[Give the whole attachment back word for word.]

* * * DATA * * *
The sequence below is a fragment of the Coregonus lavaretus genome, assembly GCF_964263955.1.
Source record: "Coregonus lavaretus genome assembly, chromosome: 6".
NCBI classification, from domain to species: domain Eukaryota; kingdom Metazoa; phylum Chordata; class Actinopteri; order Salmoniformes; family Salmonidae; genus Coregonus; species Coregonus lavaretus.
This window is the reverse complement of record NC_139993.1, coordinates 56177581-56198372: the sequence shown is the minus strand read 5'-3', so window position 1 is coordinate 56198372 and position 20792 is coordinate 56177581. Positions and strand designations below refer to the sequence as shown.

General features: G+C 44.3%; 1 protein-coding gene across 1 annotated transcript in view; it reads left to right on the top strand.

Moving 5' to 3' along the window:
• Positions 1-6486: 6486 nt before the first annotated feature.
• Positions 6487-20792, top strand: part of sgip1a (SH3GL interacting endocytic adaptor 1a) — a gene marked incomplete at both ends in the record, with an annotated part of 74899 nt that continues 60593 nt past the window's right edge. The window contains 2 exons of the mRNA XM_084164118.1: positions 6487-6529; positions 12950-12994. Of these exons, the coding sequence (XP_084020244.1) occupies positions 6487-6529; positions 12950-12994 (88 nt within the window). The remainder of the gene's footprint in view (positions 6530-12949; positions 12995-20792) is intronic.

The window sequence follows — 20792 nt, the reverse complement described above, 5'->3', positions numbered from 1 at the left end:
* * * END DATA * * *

The sequence below is a fragment of the Coregonus lavaretus genome, assembly GCF_964263955.1.
Source record: "Coregonus lavaretus genome assembly, chromosome: 6".
NCBI classification, from domain to species: domain Eukaryota; kingdom Metazoa; phylum Chordata; class Actinopteri; order Salmoniformes; family Salmonidae; genus Coregonus; species Coregonus lavaretus.
This window is the reverse complement of record NC_139993.1, coordinates 56177581-56198372: the sequence shown is the minus strand read 5'-3', so window position 1 is coordinate 56198372 and position 20792 is coordinate 56177581. Positions and strand designations below refer to the sequence as shown.

General features: G+C 44.3%; 1 protein-coding gene across 1 annotated transcript in view; it reads left to right on the top strand.

Moving 5' to 3' along the window:
• Positions 1-6486: 6486 nt before the first annotated feature.
• Positions 6487-20792, top strand: part of sgip1a (SH3GL interacting endocytic adaptor 1a) — a gene marked incomplete at both ends in the record, with an annotated part of 74899 nt that continues 60593 nt past the window's right edge. The window contains 2 exons of the mRNA XM_084164118.1: positions 6487-6529; positions 12950-12994. Of these exons, the coding sequence (XP_084020244.1) occupies positions 6487-6529; positions 12950-12994 (88 nt within the window). The remainder of the gene's footprint in view (positions 6530-12949; positions 12995-20792) is intronic.

The window sequence follows — 20792 nt, the reverse complement described above, 5'->3', positions numbered from 1 at the left end: